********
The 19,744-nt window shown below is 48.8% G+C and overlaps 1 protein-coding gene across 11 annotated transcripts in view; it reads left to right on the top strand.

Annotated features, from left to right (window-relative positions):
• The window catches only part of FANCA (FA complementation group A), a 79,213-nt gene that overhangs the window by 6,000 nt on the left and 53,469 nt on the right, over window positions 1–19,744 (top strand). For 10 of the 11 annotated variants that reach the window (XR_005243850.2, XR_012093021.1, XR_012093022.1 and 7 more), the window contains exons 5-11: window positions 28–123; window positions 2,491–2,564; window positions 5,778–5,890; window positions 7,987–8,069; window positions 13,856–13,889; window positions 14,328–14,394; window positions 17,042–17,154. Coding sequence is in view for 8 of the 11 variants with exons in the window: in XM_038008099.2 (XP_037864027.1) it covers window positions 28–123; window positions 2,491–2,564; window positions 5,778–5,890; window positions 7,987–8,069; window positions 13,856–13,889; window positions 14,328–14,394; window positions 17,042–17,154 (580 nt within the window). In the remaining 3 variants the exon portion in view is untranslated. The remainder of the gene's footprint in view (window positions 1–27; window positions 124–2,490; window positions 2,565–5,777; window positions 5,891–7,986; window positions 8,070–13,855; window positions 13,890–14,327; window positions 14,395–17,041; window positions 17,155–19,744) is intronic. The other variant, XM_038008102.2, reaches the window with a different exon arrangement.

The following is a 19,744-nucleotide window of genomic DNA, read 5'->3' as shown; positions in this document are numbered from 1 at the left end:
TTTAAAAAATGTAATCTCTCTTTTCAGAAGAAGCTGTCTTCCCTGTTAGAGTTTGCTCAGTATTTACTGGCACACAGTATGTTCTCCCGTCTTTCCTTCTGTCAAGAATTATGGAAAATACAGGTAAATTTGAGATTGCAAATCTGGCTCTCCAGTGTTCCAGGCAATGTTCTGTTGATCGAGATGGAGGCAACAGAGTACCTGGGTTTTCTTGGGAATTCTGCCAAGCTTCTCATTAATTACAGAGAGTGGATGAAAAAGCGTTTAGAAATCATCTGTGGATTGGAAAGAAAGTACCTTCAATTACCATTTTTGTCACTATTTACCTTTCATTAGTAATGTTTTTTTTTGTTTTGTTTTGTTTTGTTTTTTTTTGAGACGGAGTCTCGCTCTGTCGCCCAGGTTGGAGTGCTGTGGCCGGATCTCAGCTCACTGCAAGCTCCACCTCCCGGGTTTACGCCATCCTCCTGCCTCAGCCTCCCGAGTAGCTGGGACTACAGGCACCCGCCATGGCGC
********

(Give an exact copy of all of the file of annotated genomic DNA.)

The 19,744-nt window shown below is 48.8% G+C and overlaps 1 protein-coding gene across 11 annotated transcripts in view; it reads left to right on the top strand.

Annotated features, from left to right (window-relative positions):
• The window catches only part of FANCA (FA complementation group A), a 79,213-nt gene that overhangs the window by 6,000 nt on the left and 53,469 nt on the right, over window positions 1–19,744 (top strand). For 10 of the 11 annotated variants that reach the window (XR_005243850.2, XR_012093021.1, XR_012093022.1 and 7 more), the window contains exons 5-11: window positions 28–123; window positions 2,491–2,564; window positions 5,778–5,890; window positions 7,987–8,069; window positions 13,856–13,889; window positions 14,328–14,394; window positions 17,042–17,154. Coding sequence is in view for 8 of the 11 variants with exons in the window: in XM_038008099.2 (XP_037864027.1) it covers window positions 28–123; window positions 2,491–2,564; window positions 5,778–5,890; window positions 7,987–8,069; window positions 13,856–13,889; window positions 14,328–14,394; window positions 17,042–17,154 (580 nt within the window). In the remaining 3 variants the exon portion in view is untranslated. The remainder of the gene's footprint in view (window positions 1–27; window positions 124–2,490; window positions 2,565–5,777; window positions 5,891–7,986; window positions 8,070–13,855; window positions 13,890–14,327; window positions 14,395–17,041; window positions 17,155–19,744) is intronic. The other variant, XM_038008102.2, reaches the window with a different exon arrangement.

The following is a 19,744-nucleotide window of genomic DNA, read 5'->3' as shown; positions in this document are numbered from 1 at the left end:
TTTAAAAAATGTAATCTCTCTTTTCAGAAGAAGCTGTCTTCCCTGTTAGAGTTTGCTCAGTATTTACTGGCACACAGTATGTTCTCCCGTCTTTCCTTCTGTCAAGAATTATGGAAAATACAGGTAAATTTGAGATTGCAAATCTGGCTCTCCAGTGTTCCAGGCAATGTTCTGTTGATCGAGATGGAGGCAACAGAGTACCTGGGTTTTCTTGGGAATTCTGCCAAGCTTCTCATTAATTACAGAGAGTGGATGAAAAAGCGTTTAGAAATCATCTGTGGATTGGAAAGAAAGTACCTTCAATTACCATTTTTGTCACTATTTACCTTTCATTAGTAATGTTTTTTTTTGTTTTGTTTTGTTTTGTTTTTTTTTGAGACGGAGTCTCGCTCTGTCGCCCAGGTTGGAGTGCTGTGGCCGGATCTCAGCTCACTGCAAGCTCCACCTCCCGGGTTTACGCCATCCTCCTGCCTCAGCCTCCCGAGTAGCTGGGACTACAGGCACCCGCCATGGCGC